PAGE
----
Sorry for the long post but I wanted to include everything that I thought was relevant in the first go.

What I want

I am implementing a parallel version of Krylov Subspace Methods for Dense Matrices. Mainly GMRES, QMR and CG. I realized (after profiling) that my DGEMV routine was pathetic. So I decided to concentrate on that by isolating it. I have tried running it on a 12 core machine but the results below are for a 4 core Intel i3 Laptop. There is not much difference in the trend.

My KMP_AFFINITY=VERBOSE output is available here.

I wrote out a small code :

size_N = 15000
A = randomly_generated_dense_matrix(size_N,size_N); %Condition Number is not bad
b = randomly_generated_dense_vector(size_N);
for it=1:n_times %n_times I kept at 50 
 x = Matrix_Vector_Multi(A,b);

I believe this simulates the behaviour of CG for 50 iterations.

What I have tried:


I had originally written the code in Fortran. I translated it to C, MATLAB and Python (Numpy). Needless to say, MATLAB and Python were horrible. Surprisingly, C was better than FORTRAN by a second or two for the above values. Consistently.


I profiled my code to run and it ran for 46.075 seconds. This was when MKL_DYNAMIC was set to FALSE and all cores were used. If I used MKL_DYNAMIC as true, only (approx.) half the number of cores were in use at any given point of time. Here are a few details:

Address Line    Assembly                CPU Time

0x5cb51c        mulpd %xmm9, %xmm14     36.591s

The most time consuming process seems to be :

Call Stack                          LAX16_N4_Loop_M16gas_1
CPU Time by Utilization             157.926s
CPU Time:Total by Utilization       94.1%
Overhead Time                       0us
Overhead Time:Total                 0.0%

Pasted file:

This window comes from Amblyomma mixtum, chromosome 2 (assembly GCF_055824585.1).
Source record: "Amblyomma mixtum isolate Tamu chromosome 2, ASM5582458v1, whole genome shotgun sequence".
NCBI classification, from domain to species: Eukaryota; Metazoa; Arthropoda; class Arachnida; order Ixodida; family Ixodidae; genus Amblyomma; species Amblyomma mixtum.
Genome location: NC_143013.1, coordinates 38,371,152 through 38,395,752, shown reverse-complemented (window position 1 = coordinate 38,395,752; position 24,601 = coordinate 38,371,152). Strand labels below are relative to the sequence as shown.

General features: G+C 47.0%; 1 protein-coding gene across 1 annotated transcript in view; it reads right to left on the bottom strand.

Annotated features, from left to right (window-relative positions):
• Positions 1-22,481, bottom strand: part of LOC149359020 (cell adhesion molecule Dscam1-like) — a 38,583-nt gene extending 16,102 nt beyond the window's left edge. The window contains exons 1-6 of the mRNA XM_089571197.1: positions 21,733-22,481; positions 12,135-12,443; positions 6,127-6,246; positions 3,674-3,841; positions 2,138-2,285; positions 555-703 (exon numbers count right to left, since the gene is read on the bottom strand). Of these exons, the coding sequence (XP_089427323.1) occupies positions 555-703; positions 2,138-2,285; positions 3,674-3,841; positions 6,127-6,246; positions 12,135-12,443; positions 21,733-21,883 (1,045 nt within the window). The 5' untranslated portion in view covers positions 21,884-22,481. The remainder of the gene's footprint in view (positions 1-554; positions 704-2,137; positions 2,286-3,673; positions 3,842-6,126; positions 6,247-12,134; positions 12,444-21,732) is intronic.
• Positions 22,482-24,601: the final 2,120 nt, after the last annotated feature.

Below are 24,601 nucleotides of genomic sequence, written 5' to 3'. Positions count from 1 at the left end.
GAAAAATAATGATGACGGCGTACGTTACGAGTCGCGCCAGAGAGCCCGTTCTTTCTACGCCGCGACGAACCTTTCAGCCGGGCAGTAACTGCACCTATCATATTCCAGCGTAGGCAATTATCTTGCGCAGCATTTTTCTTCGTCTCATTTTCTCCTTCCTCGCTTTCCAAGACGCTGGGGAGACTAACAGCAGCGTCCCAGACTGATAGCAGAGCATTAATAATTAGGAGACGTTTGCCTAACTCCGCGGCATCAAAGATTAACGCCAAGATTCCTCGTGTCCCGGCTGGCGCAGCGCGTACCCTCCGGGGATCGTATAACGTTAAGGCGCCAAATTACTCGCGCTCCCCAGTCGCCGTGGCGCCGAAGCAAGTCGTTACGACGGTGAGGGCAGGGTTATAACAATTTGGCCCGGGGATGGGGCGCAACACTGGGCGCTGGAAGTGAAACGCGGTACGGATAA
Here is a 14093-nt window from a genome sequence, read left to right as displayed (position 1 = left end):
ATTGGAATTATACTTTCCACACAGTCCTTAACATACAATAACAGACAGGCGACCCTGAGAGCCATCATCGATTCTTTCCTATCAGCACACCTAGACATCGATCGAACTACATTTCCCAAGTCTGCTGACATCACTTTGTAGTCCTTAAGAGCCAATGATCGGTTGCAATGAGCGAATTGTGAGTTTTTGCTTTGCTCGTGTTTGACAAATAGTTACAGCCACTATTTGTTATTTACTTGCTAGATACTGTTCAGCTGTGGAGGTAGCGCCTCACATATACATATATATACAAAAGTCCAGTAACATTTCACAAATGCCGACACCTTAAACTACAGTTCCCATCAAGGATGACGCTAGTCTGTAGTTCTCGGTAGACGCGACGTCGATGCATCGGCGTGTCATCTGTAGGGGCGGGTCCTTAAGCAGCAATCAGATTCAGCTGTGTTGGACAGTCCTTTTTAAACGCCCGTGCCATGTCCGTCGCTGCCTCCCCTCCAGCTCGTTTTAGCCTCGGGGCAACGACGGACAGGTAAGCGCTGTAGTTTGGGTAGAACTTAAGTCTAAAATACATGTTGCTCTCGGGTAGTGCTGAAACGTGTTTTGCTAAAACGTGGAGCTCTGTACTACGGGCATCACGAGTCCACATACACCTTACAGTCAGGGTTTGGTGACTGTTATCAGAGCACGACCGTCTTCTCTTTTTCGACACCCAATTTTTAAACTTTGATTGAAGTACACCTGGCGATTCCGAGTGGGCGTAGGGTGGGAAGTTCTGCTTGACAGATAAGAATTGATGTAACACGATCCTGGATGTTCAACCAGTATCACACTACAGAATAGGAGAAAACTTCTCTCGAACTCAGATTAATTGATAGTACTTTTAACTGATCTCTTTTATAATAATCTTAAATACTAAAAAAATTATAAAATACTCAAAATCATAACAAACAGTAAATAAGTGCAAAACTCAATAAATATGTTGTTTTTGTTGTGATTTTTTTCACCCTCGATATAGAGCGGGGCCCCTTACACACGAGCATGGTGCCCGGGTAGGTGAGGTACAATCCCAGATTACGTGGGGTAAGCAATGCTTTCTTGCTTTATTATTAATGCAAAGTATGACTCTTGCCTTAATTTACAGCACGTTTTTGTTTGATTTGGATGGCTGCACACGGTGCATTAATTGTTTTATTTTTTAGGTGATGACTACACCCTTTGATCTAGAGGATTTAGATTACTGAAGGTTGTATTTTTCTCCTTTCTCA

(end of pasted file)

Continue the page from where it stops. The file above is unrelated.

Module                              libmkl_mc3.so   

Here are a few pictures:enter image description here enter image description here


I'm a real beginner at profiling but I realize that the speed up is still not good. The sequential (1 Core) code finishes in 53 seconds. That is a speed up of less than 1.1 !

Real Question : What should I do to improve my speedup?

Stuff that I think might help but I can't be sure:

  • Pthreads implementation
  • MPI (ScaLapack) implementation
  • Manual Tuning (I don't know how. Please recommend a resource if you suggest this)

If anyone needs more (especially regarding memory) details, please let me know what I should run and how. I have never memory profiled before.


3 Answers 3


Your matrix is of size 15,000 x 15,000, so you have 225M elements in the matrix. This makes for roughly 2GB of memory. This is much more than the cache size of your processor, so it has to be loaded completely from main memory in every matrix multiplication, making for approximately 100GB of data transfers, plus what you need for the source and destination vectors.

The maximum memory bandwith of the i3 is approximately 21 GB/s based on the Intel specs, but if you look around the web, you'll find that at most half of that is really available in reality. Thus, at the very least, you'd expect your benchmark to last 10 seconds, and your actual measurement of 45 seconds isn't so far off that mark.

At the same time, you are also doing some 10 billion floating point multiplies and adds. Considering, say, 10 clock cycles for the combination, and 3 GHz clock rate, you'll come out at ~30 seconds. Of course, they can run concurrently with speculative memory loads if the cache is clever.

All in all, I'd say you're not too far off the mark. What would you have expected?